“Far be it from His glory that human pen or tongue should hint at His mystery…” –Bahá’u’lláh


The Purpose of Religion

Religion, writes Bahá’u’lláh, is “the chief instrument for the establishment of order in the world, and of tranquillity amongst its peoples.1

[I]s not the object of every Revelation,” He asks, “to effect a transformation in the whole character of mankind, a transformation that shall manifest itself, both outwardly and inwardly, that shall affect both its inner life and external conditions?2

Following the coming of the Manifestation of God, extraordinary progress occurs in the world. Reaching to the roots of human motivation, His teachings awaken in whole populations capacities to contribute to the advancement of civilization to an extent never before possible. They also inspire breathtaking achievements in all fields of human endeavour and elicit from His followers extraordinary qualities of heroism, self-sacrifice and self-discipline. Universal codes of law and institutional systems are created that bind people together in ever larger and more complex societies.

Thus—as the driving force of the civilizing process and the primary agent of human development—religion has the power both to nurture moral character and profoundly influence social relationships.

The teachings that the successive Manifestations of God reveal to humanity are “endowed with such potency as can instill new life into every human frame.3 Once accepted, these teachings can overturn old patterns of thought and contribute to new understandings at the deepest levels of belief. But belief must be accompanied by a sincere effort to “translate that which is written into reality and action.4

By fully adopting and putting into practice the divine teachings, the true follower is led “to sincerity of intent, to high purpose, to purity and spotless honor, to surpassing kindness and compassion, to the keeping of their covenants when they have covenanted, to concern for the rights of others, to liberality, to justice in every aspect of life, to humanity and philanthropy, to valor and to unflagging efforts in the service of mankind.5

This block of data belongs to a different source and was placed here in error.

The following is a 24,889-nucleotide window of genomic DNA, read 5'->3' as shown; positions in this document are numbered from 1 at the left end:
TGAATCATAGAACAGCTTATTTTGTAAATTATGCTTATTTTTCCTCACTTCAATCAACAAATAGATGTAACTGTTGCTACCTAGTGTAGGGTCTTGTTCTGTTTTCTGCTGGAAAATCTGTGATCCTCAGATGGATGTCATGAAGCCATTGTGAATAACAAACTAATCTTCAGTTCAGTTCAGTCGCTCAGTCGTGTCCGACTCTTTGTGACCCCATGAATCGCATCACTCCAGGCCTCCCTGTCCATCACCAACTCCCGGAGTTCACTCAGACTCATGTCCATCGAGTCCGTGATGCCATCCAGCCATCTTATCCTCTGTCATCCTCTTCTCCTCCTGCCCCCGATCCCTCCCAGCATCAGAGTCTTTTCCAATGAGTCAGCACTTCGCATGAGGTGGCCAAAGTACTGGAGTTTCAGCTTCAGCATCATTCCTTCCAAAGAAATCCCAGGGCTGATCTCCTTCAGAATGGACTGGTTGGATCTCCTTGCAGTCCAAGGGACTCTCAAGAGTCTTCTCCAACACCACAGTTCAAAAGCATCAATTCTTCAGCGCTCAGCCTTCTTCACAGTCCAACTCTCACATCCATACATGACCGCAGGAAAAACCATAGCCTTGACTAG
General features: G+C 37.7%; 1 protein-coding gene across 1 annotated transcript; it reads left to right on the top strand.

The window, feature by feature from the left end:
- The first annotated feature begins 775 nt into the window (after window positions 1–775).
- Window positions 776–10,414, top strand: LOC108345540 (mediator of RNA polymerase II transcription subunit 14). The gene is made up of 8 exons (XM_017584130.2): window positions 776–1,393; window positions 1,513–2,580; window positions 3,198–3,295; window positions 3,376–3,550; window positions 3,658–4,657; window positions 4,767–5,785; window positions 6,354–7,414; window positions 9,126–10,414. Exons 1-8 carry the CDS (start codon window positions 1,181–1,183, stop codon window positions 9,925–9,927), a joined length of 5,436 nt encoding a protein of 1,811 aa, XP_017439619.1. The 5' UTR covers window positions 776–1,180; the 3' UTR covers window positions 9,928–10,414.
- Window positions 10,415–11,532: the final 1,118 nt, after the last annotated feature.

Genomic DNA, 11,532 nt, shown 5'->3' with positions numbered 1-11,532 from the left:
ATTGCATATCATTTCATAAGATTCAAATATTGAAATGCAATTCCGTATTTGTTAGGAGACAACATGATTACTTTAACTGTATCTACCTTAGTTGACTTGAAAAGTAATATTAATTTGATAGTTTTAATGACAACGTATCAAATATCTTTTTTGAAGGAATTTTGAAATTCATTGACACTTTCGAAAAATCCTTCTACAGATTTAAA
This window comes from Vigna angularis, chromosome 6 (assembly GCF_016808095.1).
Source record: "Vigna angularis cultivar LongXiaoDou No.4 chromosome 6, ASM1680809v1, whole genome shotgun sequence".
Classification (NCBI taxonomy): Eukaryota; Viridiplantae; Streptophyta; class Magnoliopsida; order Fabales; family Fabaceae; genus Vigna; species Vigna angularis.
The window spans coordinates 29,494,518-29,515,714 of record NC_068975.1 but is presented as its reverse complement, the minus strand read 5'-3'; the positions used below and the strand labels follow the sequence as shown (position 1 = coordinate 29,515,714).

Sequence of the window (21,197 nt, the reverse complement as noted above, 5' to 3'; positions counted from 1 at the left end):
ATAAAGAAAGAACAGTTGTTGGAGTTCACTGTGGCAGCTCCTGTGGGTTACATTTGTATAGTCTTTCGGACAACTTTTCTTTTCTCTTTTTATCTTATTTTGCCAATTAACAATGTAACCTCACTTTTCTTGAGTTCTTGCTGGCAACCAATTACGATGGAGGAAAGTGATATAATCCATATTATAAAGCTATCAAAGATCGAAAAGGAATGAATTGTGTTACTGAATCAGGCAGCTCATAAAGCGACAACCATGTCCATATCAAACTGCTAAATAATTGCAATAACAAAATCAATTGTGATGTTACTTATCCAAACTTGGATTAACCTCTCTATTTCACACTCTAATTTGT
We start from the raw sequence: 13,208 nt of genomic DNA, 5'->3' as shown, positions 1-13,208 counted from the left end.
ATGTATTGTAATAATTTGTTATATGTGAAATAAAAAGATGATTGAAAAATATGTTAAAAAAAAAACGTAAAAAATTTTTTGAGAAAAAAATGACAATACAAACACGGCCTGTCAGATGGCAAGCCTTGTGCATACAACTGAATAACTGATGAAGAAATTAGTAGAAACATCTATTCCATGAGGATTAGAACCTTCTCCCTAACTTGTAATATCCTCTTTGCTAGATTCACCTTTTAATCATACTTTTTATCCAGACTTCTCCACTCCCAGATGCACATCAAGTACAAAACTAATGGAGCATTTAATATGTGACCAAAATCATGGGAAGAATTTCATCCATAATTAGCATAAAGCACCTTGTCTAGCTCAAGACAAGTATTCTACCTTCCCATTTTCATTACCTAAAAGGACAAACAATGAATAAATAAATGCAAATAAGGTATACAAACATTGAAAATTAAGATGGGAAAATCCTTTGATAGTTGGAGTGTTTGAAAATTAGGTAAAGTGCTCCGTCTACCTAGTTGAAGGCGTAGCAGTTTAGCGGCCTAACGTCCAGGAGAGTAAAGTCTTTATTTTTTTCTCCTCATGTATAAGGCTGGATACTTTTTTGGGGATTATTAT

Religion also provides the teachings and unifying power by which entire societies can achieve order and stability. And it is the Word of God that, alone, “can claim the distinction of being endowed with the capacity required for so great and far-reaching a change.6

No lasting transformation can be effected without unity and agreement “and the perfect means for engendering fellowship and union is true religion.”7 It must “unite all hearts and cause wars and disputes to vanish from the face of the earth, give birth to spirituality, and bring life and light to each heart.8

The indispensability of religion to social order has repeatedly been demonstrated by its direct effect on laws and morality. When the lamp of religion is obscured, the result is chaos and confusion and the “lights of fairness and justice, of tranquility and peace cease to shine.9

The separations and conflicts between people, carried out in the name of religion, are contrary to its true nature and purpose. “If religion becomes a cause of dislike, hatred and division, it were better to be without it, and to withdraw from such a religion would be a truly religious act,”10 said ‘Abdu’l-Bahá. “Any religion which is not a cause of love and unity is no religion.11